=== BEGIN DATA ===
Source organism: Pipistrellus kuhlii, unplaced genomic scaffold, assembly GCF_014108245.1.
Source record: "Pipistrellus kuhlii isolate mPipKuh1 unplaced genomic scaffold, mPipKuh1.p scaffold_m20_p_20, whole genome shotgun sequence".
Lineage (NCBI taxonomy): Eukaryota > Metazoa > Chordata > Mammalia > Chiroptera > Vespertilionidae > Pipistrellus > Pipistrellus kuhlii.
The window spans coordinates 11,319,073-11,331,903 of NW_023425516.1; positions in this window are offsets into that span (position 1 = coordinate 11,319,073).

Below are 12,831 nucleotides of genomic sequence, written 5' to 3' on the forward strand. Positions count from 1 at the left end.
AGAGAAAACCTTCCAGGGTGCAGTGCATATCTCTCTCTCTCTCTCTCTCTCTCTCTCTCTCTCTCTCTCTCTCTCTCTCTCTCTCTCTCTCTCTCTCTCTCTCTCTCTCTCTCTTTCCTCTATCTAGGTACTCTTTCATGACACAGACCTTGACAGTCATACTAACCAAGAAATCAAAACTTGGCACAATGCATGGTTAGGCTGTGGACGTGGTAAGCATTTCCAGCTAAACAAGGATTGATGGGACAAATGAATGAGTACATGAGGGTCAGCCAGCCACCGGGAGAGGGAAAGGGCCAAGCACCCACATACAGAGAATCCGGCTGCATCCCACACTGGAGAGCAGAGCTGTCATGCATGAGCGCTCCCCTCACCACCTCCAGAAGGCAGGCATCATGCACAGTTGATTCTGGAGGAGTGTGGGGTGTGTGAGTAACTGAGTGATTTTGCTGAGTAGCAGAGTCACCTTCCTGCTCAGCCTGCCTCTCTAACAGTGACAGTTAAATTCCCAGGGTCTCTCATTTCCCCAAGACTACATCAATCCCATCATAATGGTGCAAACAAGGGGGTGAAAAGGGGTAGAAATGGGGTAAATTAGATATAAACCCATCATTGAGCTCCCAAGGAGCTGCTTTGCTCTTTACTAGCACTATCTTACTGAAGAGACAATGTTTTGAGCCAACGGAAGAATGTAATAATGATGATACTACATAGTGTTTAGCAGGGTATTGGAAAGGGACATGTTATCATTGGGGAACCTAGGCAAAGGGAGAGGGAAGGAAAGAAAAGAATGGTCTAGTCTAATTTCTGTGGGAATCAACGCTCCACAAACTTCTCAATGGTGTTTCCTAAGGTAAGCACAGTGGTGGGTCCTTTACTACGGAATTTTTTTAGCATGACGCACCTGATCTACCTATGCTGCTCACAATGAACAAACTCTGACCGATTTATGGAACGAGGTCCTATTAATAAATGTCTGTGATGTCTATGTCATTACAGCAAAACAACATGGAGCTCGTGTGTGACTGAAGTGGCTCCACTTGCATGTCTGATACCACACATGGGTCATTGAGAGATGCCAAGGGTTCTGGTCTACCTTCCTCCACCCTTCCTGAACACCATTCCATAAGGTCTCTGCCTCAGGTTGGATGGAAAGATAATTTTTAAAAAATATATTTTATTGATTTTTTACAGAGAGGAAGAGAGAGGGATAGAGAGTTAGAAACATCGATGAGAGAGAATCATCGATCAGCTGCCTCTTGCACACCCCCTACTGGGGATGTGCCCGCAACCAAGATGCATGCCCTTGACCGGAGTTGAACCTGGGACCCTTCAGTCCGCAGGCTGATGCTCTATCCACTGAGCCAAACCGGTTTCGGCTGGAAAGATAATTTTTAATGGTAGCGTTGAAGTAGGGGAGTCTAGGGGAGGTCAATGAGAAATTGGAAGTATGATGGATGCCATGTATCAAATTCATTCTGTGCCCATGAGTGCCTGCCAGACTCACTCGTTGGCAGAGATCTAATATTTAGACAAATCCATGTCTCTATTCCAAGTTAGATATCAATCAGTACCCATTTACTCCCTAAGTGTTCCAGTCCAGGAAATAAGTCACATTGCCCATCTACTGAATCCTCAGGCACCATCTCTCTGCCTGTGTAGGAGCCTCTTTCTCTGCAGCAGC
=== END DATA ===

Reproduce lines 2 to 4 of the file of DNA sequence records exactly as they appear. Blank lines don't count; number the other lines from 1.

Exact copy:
Source record: "Pipistrellus kuhlii isolate mPipKuh1 unplaced genomic scaffold, mPipKuh1.p scaffold_m20_p_20, whole genome shotgun sequence".
Lineage (NCBI taxonomy): Eukaryota > Metazoa > Chordata > Mammalia > Chiroptera > Vespertilionidae > Pipistrellus > Pipistrellus kuhlii.
The window spans coordinates 11,319,073-11,331,903 of NW_023425516.1; positions in this window are offsets into that span (position 1 = coordinate 11,319,073).